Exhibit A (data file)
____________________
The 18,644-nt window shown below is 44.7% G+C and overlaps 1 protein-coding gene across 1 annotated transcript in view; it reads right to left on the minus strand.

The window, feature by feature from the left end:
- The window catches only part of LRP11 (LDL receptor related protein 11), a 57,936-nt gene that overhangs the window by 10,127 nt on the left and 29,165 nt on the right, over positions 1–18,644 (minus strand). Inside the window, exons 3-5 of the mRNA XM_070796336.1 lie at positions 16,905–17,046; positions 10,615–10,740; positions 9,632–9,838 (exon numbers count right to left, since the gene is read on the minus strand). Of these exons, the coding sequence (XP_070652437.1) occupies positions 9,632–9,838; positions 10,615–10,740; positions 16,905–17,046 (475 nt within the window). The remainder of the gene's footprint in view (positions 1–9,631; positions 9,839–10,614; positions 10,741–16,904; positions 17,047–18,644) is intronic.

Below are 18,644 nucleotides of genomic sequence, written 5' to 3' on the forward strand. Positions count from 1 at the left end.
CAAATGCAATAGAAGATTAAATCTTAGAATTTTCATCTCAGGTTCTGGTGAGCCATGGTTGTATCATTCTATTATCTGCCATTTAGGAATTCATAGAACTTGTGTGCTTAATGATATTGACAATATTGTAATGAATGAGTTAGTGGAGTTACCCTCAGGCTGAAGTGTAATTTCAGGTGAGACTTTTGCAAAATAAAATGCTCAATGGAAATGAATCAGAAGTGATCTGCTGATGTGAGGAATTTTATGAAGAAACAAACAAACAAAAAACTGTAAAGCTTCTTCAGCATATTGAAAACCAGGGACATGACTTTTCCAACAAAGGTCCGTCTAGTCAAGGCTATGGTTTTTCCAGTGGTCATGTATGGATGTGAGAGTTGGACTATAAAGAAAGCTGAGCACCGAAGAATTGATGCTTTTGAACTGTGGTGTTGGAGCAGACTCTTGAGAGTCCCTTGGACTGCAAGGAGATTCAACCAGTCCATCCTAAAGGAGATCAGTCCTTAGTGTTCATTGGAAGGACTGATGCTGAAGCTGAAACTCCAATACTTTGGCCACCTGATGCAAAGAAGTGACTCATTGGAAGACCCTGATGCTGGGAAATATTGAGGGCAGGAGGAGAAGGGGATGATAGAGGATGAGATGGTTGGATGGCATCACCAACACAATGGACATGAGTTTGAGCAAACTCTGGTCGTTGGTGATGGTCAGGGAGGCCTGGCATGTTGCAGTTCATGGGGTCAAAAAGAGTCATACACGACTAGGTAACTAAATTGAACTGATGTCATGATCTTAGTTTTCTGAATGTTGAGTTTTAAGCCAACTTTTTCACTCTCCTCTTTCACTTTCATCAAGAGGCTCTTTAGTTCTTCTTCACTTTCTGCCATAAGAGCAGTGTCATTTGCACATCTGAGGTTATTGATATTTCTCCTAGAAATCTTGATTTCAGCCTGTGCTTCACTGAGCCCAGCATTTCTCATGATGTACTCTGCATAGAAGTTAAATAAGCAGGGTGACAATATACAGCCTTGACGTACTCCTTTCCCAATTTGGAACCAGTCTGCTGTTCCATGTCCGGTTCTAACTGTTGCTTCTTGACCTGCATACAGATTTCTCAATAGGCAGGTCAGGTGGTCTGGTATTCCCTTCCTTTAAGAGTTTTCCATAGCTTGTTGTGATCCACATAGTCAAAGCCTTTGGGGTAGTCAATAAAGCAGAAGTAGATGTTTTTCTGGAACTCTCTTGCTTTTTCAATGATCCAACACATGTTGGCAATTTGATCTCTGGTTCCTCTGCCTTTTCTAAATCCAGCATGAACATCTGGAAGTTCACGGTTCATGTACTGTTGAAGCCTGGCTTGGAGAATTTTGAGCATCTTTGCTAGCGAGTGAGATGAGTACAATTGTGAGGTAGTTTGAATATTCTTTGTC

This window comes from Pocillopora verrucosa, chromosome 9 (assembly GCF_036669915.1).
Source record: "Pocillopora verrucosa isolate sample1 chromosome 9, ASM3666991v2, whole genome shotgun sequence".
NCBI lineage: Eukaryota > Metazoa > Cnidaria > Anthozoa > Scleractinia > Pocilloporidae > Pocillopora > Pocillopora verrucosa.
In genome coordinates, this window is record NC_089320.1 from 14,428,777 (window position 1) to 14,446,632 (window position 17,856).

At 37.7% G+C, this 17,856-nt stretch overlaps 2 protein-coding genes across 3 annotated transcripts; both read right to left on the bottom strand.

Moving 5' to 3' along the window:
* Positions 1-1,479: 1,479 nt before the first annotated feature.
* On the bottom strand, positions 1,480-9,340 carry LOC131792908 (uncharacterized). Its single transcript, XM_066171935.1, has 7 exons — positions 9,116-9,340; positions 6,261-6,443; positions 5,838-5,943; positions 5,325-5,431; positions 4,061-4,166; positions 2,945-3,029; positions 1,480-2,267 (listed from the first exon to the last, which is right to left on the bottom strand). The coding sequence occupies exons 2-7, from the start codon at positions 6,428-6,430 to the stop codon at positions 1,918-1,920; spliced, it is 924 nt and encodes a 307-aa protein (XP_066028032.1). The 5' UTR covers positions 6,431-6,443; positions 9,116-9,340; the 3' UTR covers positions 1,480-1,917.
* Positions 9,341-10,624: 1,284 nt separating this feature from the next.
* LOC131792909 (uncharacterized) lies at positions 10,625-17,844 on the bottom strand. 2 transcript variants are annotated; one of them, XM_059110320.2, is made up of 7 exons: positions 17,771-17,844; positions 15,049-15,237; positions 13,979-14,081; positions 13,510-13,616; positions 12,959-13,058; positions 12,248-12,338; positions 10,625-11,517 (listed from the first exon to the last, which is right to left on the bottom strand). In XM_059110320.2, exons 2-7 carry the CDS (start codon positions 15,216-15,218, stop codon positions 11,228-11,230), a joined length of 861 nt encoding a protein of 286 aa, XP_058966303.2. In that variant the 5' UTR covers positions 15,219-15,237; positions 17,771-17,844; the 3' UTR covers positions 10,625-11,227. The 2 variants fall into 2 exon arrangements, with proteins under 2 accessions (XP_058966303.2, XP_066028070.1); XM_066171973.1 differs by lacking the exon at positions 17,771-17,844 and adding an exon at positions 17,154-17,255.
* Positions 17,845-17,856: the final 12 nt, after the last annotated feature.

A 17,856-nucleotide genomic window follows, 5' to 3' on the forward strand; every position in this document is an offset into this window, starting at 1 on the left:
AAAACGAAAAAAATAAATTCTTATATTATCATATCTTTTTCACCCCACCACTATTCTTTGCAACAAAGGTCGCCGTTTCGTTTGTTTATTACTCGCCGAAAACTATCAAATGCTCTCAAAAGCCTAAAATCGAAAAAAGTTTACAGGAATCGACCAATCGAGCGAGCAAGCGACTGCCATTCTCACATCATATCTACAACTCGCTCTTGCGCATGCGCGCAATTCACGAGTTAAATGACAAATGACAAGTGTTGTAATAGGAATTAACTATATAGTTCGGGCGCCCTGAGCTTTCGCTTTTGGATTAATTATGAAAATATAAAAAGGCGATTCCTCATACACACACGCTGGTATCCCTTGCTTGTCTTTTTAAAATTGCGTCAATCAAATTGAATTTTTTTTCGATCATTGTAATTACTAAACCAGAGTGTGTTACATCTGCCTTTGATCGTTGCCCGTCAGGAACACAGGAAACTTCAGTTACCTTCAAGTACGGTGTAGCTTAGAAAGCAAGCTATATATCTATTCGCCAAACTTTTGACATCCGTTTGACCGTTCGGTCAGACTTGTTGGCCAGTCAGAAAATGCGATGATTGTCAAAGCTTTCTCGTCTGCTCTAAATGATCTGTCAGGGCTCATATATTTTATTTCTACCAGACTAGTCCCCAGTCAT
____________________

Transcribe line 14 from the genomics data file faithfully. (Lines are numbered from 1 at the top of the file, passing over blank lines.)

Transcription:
* Positions 9,341-10,624: 1,284 nt separating this feature from the next.